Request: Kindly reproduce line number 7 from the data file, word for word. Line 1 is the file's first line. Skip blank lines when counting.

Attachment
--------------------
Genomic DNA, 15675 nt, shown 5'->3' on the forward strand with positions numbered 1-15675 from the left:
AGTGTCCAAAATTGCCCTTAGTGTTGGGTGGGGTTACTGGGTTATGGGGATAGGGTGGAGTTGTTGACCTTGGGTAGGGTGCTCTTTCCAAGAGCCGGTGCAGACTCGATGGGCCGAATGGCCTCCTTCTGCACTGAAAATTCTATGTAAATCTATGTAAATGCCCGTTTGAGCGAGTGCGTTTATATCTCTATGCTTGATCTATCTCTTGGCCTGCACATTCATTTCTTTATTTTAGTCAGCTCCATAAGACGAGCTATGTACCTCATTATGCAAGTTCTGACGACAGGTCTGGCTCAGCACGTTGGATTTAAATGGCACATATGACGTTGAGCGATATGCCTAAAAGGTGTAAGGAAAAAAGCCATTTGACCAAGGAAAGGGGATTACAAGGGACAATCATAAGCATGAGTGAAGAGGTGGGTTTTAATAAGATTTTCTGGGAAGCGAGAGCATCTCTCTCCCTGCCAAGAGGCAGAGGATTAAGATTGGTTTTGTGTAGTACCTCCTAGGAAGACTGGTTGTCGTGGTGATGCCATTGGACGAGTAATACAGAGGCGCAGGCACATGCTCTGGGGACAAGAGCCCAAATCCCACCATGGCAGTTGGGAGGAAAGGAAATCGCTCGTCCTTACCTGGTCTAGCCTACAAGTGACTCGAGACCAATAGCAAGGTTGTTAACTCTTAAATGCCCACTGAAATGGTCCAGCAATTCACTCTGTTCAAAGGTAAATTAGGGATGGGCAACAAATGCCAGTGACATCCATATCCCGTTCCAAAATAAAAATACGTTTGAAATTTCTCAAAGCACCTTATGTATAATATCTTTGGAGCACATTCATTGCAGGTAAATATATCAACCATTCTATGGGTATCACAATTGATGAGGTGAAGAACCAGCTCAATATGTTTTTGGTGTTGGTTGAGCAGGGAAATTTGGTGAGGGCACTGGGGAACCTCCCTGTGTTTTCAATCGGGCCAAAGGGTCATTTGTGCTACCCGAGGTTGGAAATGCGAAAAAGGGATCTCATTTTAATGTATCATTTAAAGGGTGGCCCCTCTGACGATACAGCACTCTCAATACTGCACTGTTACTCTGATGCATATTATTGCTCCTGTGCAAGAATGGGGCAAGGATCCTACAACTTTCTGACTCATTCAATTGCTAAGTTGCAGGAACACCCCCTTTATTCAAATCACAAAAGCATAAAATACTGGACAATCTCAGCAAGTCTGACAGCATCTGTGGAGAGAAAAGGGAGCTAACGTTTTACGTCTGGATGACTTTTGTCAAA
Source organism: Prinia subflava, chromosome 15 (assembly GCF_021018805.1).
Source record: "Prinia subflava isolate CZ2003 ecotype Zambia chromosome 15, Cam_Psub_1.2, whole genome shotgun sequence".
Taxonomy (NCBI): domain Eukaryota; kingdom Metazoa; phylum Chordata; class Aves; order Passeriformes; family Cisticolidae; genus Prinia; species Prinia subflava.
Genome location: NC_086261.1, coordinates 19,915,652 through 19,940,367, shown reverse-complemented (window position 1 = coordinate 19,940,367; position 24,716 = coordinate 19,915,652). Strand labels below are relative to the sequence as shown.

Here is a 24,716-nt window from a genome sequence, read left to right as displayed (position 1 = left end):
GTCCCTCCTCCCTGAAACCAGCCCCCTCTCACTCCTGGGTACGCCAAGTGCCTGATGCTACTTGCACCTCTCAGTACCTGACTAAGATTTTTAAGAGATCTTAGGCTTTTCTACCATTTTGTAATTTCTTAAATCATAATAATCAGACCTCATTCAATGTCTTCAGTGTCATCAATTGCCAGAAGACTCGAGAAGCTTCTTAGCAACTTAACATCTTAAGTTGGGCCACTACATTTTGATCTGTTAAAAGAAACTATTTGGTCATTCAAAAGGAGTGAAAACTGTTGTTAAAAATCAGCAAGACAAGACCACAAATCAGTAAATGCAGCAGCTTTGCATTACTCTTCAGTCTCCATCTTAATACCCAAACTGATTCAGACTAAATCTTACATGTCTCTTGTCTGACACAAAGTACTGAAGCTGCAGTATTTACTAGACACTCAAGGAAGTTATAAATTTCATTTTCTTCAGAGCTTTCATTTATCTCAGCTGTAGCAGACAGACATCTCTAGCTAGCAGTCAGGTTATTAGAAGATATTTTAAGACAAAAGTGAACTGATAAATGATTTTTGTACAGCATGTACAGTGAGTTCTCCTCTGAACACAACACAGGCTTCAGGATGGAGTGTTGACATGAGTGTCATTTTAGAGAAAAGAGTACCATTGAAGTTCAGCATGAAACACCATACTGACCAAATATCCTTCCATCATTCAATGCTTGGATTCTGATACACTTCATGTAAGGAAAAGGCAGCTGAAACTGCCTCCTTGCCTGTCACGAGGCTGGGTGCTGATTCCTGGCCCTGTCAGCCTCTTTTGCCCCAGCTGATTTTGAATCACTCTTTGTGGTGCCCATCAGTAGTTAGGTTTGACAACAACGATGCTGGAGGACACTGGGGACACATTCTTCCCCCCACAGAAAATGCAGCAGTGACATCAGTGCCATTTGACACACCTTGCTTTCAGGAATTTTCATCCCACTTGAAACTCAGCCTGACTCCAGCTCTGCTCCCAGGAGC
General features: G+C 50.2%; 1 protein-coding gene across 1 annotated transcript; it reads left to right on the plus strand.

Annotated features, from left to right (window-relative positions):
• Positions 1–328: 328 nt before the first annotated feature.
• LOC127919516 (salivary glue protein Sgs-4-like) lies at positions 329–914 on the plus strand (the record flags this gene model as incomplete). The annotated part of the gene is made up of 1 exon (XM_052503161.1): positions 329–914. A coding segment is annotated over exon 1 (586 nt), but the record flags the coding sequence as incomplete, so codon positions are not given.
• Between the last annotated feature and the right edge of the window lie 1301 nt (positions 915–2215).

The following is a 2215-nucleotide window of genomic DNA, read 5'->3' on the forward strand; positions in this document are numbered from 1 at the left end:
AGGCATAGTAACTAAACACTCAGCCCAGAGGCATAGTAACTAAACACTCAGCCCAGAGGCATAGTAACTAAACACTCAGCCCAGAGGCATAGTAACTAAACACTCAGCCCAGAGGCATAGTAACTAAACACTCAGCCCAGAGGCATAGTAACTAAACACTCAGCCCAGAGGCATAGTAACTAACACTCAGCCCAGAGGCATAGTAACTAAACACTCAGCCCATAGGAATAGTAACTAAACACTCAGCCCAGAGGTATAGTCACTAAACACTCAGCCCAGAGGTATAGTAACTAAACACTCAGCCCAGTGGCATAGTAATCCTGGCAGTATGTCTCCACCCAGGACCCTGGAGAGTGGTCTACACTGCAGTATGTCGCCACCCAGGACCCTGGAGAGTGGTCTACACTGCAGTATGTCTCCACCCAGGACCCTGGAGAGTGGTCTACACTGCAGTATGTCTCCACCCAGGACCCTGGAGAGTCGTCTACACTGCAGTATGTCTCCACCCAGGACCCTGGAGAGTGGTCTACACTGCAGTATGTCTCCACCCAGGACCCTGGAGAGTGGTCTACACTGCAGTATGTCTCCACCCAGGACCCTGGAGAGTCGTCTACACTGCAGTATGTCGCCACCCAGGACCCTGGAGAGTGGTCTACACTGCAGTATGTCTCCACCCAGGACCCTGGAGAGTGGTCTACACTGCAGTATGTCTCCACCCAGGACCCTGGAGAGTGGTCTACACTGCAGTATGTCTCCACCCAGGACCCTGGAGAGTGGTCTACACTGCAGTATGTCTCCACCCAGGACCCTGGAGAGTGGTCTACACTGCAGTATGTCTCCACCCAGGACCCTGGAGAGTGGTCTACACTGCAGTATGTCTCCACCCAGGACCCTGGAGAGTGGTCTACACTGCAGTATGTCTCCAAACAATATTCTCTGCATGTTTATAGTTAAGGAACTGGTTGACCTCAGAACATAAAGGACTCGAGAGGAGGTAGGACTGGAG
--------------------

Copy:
Here is a 24,716-nt window from a genome sequence, read left to right as displayed (position 1 = left end):